August – Radio Waves in a Tunnel

Everyone has some experience of how radio turns into static when one is driving into a tunnel. It just does not work (unless there is a special radiating cable installed inside the tunnel). Once upon a night, I could not get sleep pondering on why does this happen. For example, water seems to behave differently; no matter how narrow the pipe, a water wave will go through it. Someone might have told me that FM radio wavelength is just so large that the wave “does not fit the tunnel”. But as intuitively acceptable as this explanation could be (I don't think it is even that), it is not a satisfying explanation as such.

After some research, I found that the explanation lies in the behaviour of Maxwell equations (well, what a surprise). All backs down to the boundary conditions of the electromagnetic field at the tunnel wall: the tangential component of the electric field component of the electromagnetic wave has to be near to zero in the tunnel interface. This leads to a situation where the wave has, in a sense, no room the oscillate inside the tunnel. The zero interface condition here is crucial; for example, it does not generally apply to a water wave and this is the reason a wave in the water fit through the smallest hole.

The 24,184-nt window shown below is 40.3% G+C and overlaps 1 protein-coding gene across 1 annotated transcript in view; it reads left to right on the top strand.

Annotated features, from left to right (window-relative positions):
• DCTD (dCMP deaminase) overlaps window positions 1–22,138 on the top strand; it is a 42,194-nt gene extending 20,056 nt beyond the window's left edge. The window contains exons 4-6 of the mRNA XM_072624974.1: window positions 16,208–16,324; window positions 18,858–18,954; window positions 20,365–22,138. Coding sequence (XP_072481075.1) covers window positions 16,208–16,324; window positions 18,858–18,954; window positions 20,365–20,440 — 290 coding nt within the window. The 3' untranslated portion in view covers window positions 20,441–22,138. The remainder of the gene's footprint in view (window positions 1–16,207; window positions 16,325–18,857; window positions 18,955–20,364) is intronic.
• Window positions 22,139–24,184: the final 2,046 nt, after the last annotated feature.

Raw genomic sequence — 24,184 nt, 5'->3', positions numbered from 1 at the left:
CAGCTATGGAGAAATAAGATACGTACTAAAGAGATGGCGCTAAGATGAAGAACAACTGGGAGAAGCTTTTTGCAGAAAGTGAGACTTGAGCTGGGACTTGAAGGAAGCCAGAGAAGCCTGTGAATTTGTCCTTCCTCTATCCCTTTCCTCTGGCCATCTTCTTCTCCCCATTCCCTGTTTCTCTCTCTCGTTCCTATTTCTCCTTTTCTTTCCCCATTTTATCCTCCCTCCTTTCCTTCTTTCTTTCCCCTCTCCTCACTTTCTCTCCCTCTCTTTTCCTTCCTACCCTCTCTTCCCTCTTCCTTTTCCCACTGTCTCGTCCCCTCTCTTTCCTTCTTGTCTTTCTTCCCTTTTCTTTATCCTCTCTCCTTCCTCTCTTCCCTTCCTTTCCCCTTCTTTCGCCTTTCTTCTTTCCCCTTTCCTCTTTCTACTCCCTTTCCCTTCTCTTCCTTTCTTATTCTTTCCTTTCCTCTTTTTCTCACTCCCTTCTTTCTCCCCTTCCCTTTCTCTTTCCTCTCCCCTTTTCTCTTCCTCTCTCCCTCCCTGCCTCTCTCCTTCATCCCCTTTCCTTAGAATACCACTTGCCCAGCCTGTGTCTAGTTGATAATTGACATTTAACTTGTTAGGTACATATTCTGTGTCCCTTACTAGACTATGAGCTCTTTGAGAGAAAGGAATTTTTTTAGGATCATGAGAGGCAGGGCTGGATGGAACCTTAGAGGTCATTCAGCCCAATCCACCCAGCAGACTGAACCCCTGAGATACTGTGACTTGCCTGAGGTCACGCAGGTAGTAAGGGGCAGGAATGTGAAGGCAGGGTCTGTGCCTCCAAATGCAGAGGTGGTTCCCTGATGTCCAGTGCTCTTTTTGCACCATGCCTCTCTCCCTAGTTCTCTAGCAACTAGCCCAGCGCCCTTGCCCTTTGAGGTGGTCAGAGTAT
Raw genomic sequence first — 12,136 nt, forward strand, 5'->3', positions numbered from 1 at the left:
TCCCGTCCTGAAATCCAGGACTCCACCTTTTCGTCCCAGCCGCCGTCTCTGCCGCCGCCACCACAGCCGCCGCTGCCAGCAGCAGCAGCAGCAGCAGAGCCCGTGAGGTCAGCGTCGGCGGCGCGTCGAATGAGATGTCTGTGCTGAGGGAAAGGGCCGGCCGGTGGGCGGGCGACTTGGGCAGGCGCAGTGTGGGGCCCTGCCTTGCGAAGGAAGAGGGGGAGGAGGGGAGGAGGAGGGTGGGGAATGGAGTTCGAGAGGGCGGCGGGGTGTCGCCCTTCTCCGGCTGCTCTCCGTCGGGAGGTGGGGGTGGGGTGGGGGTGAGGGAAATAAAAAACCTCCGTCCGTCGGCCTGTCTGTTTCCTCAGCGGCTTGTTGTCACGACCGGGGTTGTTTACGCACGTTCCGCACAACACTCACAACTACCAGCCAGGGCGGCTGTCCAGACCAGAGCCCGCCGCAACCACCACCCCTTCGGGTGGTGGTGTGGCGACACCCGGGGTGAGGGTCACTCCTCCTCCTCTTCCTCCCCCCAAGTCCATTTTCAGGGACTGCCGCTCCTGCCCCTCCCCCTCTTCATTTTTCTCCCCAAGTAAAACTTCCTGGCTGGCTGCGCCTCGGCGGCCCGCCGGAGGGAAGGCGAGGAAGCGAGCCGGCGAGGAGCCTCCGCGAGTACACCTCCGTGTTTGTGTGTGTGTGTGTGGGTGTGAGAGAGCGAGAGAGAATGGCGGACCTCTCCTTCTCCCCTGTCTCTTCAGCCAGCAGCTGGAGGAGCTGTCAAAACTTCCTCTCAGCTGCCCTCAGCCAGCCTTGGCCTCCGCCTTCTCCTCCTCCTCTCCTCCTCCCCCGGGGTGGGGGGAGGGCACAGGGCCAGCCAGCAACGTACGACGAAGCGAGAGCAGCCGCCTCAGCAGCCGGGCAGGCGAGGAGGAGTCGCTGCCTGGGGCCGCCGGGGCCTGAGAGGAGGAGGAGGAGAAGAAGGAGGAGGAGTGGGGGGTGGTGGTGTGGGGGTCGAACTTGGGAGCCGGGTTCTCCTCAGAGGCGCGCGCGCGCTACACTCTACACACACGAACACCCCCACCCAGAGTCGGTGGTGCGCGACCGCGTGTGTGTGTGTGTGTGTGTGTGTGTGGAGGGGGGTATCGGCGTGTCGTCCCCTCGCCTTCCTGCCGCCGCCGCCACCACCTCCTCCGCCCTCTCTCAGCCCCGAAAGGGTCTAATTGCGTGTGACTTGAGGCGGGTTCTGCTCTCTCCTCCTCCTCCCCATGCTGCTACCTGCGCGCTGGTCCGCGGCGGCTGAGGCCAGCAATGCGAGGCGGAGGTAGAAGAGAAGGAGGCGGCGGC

Intuitive or not, this is what the equations tell us. To demonstrate this fact I solved, using FEM, the Helmholtz equation for a plane-wave in a two-dimensional setting mimicking a tunnel and its entrance. The electromagnetic wave's polarization is so that the electrical component is pointing at the right angle w.r.t. the plane (either towards or against the reader of this page). Boundary conditions inside the 2D tunnel are zero. Solutions colouring shown in the figures following represents the magnitude of the electrical component.

We compare the behaviour of two different wavelengths:

Figure: High frequencies fit in the tunnel
Image highfreq

Figure: Wavelengths bigger than the diameter of the tunnel will not get through
Image lowfreq
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